Ministers have revealed new legislation that will allow the government to take over and reform Nominet, following a boardroom battle over the .uk registry's future.
The reserve powers are included in the Digital Economy Bill, published today by Lord Mandelson's Department for Business.
Officials said they believed it is unlikely the powers will be used, but they were necessary to ensure Nominet took account of the interests of wider public and business interests, and not just those of its members.
"Nominet shows every sign of sorting itself out," said a senior official at a briefing on the Bill this morning.
He added that if the powers were used, officials would go into Nominet, reorganise it, and then return it to the private sector.
The legislation was prompted by an ugly spat in Nominet's senior ranks last year, which saw resignations from the board.
Some in the domain name business believed the not-for-profit firm should drop its prices to return its multimillion-pound surplus to members.
Jim Davies, a domain solicitor, was elected to the board on that platform, prompting concern from others in the business, and outsiders including the government, that Nominet might not continue to look after wider interests.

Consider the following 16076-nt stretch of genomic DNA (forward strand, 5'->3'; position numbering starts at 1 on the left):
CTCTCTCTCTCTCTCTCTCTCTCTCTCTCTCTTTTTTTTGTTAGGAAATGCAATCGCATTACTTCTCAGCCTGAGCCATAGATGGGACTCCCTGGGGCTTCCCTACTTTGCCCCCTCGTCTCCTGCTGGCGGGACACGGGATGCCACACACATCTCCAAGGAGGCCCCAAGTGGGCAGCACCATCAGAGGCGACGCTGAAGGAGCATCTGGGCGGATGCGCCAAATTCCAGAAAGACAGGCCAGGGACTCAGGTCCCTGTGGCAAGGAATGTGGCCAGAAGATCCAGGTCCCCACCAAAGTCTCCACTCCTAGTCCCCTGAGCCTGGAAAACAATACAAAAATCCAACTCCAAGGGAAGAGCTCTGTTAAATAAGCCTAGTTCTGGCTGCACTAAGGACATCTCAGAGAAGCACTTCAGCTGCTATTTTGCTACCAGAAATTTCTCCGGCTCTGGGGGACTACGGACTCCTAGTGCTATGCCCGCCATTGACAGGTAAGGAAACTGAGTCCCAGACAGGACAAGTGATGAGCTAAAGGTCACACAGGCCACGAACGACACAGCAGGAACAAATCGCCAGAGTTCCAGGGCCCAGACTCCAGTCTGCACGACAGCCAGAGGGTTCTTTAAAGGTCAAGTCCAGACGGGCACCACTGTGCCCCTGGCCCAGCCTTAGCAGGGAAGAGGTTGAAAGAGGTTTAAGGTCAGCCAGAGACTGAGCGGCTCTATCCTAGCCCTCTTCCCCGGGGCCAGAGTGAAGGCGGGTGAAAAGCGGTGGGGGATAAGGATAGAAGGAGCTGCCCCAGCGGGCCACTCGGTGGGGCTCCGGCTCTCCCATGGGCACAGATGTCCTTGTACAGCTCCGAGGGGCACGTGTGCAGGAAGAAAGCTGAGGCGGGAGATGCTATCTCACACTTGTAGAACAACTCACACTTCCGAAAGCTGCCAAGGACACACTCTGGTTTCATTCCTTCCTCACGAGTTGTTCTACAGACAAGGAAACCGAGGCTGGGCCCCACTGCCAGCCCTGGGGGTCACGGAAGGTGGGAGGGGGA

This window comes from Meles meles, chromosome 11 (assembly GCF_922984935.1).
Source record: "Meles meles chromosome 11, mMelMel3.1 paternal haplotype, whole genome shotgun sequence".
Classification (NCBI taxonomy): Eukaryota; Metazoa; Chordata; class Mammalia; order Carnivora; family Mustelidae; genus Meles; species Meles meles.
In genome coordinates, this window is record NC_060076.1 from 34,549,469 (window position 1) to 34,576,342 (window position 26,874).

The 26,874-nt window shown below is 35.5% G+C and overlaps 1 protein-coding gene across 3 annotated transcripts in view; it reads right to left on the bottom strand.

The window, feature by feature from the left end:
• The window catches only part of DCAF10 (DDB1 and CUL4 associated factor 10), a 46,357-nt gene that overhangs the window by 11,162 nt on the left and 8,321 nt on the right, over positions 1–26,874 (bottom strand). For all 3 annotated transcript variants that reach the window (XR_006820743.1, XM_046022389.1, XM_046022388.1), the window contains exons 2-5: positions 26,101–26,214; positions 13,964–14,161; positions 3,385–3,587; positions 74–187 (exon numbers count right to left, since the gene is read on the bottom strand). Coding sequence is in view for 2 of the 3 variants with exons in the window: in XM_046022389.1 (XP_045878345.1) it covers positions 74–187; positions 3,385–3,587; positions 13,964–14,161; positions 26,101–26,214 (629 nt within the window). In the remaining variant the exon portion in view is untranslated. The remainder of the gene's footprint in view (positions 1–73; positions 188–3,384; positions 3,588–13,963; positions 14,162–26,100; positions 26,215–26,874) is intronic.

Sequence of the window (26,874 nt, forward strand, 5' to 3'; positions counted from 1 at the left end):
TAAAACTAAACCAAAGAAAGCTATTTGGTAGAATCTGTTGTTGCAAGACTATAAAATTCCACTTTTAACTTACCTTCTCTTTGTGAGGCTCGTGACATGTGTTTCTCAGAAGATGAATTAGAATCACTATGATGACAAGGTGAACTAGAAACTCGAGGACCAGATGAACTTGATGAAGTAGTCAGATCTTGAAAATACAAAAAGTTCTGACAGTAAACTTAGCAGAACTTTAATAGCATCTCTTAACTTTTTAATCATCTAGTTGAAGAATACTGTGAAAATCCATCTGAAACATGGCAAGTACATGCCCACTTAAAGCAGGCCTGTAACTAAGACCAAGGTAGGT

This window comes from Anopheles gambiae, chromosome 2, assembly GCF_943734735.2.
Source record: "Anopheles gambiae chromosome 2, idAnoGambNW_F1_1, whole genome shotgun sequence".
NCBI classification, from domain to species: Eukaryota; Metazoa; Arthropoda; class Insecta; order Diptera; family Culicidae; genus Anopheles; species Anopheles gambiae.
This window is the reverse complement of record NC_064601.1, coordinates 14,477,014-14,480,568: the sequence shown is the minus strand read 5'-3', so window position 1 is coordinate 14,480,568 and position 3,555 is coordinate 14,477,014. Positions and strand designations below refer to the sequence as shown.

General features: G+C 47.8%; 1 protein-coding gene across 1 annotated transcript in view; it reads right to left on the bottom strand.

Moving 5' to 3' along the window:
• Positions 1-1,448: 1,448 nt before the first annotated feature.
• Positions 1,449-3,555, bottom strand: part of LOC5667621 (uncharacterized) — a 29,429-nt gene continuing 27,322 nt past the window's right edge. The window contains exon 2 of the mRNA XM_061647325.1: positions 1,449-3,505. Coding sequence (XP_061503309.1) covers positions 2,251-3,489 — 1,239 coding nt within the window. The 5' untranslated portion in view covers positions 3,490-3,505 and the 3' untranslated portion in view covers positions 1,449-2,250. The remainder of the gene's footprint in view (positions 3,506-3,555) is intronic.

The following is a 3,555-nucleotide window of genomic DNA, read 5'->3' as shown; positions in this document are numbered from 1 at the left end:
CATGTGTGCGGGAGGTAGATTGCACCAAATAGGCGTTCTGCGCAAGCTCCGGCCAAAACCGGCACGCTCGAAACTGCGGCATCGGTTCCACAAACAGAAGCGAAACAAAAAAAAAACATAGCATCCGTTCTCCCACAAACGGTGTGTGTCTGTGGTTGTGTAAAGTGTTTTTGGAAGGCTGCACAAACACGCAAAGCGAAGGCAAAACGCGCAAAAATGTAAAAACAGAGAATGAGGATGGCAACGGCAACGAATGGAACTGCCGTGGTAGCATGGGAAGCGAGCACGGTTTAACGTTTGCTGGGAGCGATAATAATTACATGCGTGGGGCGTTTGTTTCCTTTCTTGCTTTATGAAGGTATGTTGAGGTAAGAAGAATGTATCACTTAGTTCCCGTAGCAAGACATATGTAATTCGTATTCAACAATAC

He and another board member resigned after months of accusation and counter accusation, amid personal animosity and legal threats. All parties denied any wrongdoing.
"There have been reported abuses of the domain name system in the UK, largely regarding the .uk country code Top Level Domain, such as cybersquatting, drop-catching, pressure sales of domain names, domain names used for phishing and distributing malware, and instances where foreign owned (and hosted) websiteswith a .uk domain dupe people into believing they are British," the government said today.
When told of the boardroom battles, the government demanded Nominet justify its independent status. In response it appointed an independent governance reviewer. He suggested changes to the composition of the board, which members are due to vote on in April.
Nominet chairman Bob Gilbert today said: "We believe that the reserve powers set out in the Digital Economy Bill will not be needed and that together with our membership Nominet will be able to introduce the constitutional reforms needed to allow .uk to continue to be operated responsibly and in the public interest.
"We remain committed to an industry-led model for the operation and management of this important national resource and recognise the responsibility that this implies." ®